Barry Hines

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Barry Hines
Melvin Barry Hines

(1939-06-30)30 June 1939
Hoyland, England
Died18 March 2016(2016-03-18) (aged 76)
Hoyland, England
EducationEcclesfield Grammar School
Years active1966–2009

Melvin Barry Hines, FRSL (30 June 1939 – 18 March 2016) was an English author, playwright and screenwriter. His novels and screenplays explore the political and economic struggles of working-class Northern England, particularly in his native West Riding/South Yorkshire.

He is best known for the novel A Kestrel for a Knave (1968), which he helped adapt for Ken Loach's film Kes (1969). He collaborated with Loach on adaptations of his novels Looks and Smiles and The Gamekeeper, and the 1977 two-part television drama The Price of Coal.

He also wrote the television film Threads, which depicts the impact of a nuclear war on Sheffield.

Early life[edit]

Hines was born in the mining village of Hoyland Common near Barnsley, West Riding of Yorkshire. He attended Ecclesfield Grammar School after passing the eleven-plus in 1950 and played football for the England Grammar Schools team.[1] After leaving school with five O levels he took a job with the National Coal Board as an apprentice mining surveyor at Rockingham Colliery.[2] A neighbour he chanced to meet at the coal face disapproved of his failure to meet his potential; Hines later said that was when he decided to return to school to take four A-levels.[2][3]

After his A levels, he studied for a teaching qualification at Loughborough College.[1][3] For his dissertation, Hines wrote a piece of creative fiction entitled "Flight of the Hawk", which later inspired his debut novel The Blinder.[4] He worked as a Physical Education teacher for several years, initially for two years in a London comprehensive school and subsequently at Longcar Central School in Barnsley, where he wrote novels in the school library after the children had gone home.[1][2] He later became a full-time writer.[2]

Hines was a keen amateur footballer who played for Barnsley's reserves and was invited to a trial at Manchester United.[5] He later played for Loughborough College, Crawley Town and Stocksbridge Works.[6][7][8] He also represented England Schoolboys.[9]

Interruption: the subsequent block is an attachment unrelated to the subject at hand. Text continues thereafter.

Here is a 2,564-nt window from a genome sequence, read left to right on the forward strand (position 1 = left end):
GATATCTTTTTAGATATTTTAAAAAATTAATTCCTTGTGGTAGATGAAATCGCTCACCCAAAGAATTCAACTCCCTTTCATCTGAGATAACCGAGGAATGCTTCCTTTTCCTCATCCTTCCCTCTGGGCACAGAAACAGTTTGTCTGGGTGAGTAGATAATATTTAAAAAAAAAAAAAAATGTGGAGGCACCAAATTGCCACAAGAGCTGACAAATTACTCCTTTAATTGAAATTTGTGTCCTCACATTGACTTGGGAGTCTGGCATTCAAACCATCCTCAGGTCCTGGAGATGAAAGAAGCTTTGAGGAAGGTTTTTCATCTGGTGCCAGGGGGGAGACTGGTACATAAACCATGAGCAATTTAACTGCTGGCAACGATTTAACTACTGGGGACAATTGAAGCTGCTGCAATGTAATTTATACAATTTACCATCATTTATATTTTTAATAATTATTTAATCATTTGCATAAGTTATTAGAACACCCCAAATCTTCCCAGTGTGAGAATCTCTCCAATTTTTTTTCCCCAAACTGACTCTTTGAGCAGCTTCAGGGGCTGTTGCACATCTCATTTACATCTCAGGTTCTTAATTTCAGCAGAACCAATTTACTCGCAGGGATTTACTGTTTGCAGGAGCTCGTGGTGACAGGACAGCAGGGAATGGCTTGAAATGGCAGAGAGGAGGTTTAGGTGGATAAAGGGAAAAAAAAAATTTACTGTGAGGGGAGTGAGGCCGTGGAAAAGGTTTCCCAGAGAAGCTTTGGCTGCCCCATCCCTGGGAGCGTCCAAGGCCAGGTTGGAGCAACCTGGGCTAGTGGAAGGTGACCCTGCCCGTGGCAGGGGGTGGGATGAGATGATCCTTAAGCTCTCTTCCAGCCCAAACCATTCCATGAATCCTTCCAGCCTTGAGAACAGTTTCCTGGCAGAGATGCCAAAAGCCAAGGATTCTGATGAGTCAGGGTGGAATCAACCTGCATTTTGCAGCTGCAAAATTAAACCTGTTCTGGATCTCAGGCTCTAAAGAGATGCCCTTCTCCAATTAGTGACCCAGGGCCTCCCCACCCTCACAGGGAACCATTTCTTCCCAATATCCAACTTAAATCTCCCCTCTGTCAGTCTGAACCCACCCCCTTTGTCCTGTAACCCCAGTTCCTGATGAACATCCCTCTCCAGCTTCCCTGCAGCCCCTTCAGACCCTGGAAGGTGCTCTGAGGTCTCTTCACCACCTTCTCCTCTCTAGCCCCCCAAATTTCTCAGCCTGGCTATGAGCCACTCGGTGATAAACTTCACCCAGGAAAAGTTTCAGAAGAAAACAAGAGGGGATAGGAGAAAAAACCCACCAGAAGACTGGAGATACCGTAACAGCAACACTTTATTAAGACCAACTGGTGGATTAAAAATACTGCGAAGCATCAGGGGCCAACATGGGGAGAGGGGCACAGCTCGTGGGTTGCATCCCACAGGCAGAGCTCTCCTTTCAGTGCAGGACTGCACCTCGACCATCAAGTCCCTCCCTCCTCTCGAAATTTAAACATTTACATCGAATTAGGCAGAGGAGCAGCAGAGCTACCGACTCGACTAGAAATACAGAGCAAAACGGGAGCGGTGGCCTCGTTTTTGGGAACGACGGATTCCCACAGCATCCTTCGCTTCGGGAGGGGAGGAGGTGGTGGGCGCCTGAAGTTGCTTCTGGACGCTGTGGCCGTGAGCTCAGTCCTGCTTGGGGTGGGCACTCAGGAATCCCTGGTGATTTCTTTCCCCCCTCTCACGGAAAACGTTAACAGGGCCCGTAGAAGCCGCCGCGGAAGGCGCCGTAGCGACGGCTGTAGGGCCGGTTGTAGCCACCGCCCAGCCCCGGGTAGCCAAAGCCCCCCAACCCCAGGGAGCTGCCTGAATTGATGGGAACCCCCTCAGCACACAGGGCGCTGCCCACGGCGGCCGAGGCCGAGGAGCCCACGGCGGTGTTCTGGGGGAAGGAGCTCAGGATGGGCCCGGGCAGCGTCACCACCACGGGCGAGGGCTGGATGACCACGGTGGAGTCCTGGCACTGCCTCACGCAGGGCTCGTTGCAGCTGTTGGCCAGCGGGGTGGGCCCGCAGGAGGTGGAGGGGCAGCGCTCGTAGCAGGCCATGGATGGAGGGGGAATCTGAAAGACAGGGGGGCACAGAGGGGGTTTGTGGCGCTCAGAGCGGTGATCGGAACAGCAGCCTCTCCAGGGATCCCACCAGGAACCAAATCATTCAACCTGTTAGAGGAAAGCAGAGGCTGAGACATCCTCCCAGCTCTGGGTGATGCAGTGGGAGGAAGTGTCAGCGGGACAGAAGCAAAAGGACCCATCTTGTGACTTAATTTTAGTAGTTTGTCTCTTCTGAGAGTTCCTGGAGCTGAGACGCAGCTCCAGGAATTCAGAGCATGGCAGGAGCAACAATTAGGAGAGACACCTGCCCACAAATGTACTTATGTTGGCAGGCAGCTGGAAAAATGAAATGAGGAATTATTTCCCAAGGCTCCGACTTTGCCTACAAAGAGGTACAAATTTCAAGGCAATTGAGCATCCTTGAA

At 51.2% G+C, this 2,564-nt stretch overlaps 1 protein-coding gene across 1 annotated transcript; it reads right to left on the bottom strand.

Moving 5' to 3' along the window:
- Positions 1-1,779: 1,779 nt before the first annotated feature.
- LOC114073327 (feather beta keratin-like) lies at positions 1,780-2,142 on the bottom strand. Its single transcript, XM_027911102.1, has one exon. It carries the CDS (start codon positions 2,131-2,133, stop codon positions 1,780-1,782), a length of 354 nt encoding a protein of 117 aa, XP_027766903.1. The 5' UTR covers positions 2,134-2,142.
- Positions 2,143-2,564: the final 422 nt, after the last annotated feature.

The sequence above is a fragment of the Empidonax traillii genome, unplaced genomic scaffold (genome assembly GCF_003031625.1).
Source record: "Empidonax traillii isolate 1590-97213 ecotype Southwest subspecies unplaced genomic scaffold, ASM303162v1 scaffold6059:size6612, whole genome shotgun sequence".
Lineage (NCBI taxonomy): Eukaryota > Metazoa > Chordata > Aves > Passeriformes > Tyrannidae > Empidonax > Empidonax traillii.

Early work and A Kestrel for a Knave (1965–70)[edit]

Hines' first published work was the play Billy's Last Stand, written while he worked as a PE teacher alongside his debut novel, The Blinder. A duologue between an impoverished coal miner and his manipulative business partner, it first appeared on BBC Radio Third Programme in 1965, with Arthur Lowe and Ronald Baddiley.[10][11]

The broadcast of Billy's Last Stand found Hines a publisher for The Blinder, which was published in 1966. It follows a gifted teenage footballer torn between his sporting career and his academic aspirations. The novel was partly based on Hines' own experiences playing youth football, as he had played for Barnsley FC's youth team and was offered trials at Manchester United.[4]

The Blinder caught the attention of film and television producer Tony Garnett. He approached Hines about the possibility of writing a Wednesday Play for the BBC, but Hines told him he had "got this book going round my head and I need to write it".[12] He received a bursary from the BBC to take a sabbatical from his teaching work to write the novel on a retreat on the island of Elba. Garnett and Ken Loach, who had worked together on the Wednesday Plays Up the Junction and Cathy Come Home, read the manuscript to the unpublished novel and purchased the rights for their new production company Kestrel Films in July 1967.[4]

A Kestrel for a Knave was published in 1968. It tells the story of Billy Casper who was a troubled and neglected schoolboy living in a mining village who finds comfort in tending a kestrel that he names 'Kes'. Hines was inspired by the experiences of his brother Richard, who tamed a hawk of the same name in his youth.[13] He co-wrote the script for the film version Kes (1969) with Loach and Garnett. Disney later offered to buy the rights on the condition that the downbeat ending, in which Billy's brother Jud kills the kestrel, be changed; Hines refused.[13] The film was shot on location around Hines' native Barnsley and Hoyland Common. Released in November 1969, it became a critical and commercial success and has subsequently become regarded as one of the greatest British films ever made.[14][15]

Further collaborations with Loach (1971–81)[edit]

Hines continued writing novels, plays and television scripts throughout the 1970s, with much of his output centring on the tensions of labour and industry that characterised British society at the time. He adapted Billy's Last Stand for the theatre in 1971, with the titular character played by Ian McKellen, and published First Signs, a novel following a young expatriate in Italy returning to his northern hometown, in 1972. He contributed two scripts for the BBC's Play for Today strand; Speech Day in 1973 and Two Men from Derby in 1976.